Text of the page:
Good decision makers make sure they are working on answering the right question. They know that answering the wrong question, even precisely, doesn't accomplish anything; in fact, it keeps leaders and organizations tied up in counterproductive pursuits, with potentially disastrous results.
Pastor Ned finally realized that changing the worship style and moving the worship times at his church were the wrong problems for him to be working on. This realization came only after he had paid a terrible price personally in terms of the conflict generated by his new initiatives. He had endured months of criticism from church members who resisted the changes before they happened as he nurtured the hope that the new worship would draw many new faces into the church, making all the pain worthwhile. Trouble is, it didn't happen. Now, four months into the new schedule and services, he was looking at the same faces - actually, fewer of those faces.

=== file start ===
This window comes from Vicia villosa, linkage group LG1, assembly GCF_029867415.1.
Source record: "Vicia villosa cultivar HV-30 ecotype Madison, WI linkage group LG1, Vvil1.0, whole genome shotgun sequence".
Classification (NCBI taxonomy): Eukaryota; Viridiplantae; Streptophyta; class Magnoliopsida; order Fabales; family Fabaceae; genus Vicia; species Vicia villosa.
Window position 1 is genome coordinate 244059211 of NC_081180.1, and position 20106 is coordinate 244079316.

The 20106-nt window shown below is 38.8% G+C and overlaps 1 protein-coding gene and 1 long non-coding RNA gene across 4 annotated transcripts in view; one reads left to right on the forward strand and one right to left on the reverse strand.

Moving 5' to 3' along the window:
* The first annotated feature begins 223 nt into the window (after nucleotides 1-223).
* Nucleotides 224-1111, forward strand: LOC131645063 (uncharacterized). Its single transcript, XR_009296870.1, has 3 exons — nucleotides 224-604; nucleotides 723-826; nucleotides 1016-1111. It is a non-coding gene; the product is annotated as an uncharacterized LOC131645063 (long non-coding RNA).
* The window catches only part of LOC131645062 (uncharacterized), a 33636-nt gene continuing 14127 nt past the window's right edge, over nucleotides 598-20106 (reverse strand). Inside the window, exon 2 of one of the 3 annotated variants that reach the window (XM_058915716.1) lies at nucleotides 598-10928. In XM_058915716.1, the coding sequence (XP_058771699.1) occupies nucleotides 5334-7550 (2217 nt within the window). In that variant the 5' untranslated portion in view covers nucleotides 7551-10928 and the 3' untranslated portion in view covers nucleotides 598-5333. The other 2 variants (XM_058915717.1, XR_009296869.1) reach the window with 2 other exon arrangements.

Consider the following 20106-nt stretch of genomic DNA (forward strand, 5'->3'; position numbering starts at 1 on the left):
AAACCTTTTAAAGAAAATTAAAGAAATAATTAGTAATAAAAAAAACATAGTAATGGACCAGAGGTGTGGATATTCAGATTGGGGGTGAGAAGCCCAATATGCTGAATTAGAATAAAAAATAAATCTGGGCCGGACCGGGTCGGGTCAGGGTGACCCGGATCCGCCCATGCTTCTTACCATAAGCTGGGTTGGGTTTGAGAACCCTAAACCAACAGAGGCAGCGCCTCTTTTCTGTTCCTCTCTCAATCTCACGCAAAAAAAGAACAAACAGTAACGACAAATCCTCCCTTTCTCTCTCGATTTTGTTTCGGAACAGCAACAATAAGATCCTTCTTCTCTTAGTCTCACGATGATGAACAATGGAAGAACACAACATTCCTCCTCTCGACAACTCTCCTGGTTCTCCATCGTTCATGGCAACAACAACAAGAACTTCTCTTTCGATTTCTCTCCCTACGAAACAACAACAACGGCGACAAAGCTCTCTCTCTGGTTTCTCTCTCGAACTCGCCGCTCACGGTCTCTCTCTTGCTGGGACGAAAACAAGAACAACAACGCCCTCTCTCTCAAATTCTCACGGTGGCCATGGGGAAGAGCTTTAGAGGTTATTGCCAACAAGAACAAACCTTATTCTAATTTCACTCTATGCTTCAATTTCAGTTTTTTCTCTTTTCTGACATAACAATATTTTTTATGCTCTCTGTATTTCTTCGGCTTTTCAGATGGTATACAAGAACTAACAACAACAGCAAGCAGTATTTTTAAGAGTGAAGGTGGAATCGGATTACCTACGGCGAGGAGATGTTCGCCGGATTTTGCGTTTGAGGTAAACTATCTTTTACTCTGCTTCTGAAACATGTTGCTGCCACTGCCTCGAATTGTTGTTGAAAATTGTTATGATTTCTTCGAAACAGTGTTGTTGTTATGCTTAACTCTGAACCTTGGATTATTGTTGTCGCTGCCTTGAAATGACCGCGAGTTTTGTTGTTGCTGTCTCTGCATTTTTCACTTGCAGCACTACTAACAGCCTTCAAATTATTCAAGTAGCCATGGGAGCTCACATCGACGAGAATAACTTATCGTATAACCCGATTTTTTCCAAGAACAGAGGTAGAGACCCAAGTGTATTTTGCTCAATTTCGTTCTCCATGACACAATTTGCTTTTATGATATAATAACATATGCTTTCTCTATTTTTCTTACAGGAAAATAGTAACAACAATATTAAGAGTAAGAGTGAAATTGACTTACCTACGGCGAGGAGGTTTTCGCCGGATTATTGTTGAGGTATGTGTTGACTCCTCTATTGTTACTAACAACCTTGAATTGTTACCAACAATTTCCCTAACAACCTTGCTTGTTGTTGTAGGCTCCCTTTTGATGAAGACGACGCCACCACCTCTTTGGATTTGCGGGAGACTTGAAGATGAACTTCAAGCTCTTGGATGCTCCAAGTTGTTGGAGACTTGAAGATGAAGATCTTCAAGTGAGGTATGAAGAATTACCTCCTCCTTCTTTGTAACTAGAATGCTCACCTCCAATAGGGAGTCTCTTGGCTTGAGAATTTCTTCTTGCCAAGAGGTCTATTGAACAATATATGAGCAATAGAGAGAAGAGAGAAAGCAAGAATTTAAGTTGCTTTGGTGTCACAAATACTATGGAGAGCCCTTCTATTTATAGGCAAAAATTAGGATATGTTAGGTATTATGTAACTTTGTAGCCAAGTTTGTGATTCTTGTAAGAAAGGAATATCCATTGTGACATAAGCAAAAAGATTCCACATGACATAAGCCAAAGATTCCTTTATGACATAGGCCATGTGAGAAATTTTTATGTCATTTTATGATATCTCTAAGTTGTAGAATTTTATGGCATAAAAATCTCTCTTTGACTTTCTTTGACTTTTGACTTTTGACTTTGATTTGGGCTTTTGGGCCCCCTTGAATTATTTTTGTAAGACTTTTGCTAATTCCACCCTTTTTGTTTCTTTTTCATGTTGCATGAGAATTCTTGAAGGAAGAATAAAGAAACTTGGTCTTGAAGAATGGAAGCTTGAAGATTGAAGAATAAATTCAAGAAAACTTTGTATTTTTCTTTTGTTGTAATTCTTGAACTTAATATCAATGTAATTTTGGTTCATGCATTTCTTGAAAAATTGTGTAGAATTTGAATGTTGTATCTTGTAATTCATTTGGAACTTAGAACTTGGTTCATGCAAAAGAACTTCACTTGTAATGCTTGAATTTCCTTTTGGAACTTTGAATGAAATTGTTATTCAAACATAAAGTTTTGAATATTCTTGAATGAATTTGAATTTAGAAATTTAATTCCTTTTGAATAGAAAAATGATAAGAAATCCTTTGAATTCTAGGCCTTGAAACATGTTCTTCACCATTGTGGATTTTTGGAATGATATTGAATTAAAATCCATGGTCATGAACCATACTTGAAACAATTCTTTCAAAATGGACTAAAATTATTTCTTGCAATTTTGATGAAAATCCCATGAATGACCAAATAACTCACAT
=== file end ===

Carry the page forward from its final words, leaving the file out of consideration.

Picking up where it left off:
Ned finally came to grips with the real issue: the congregation's ...1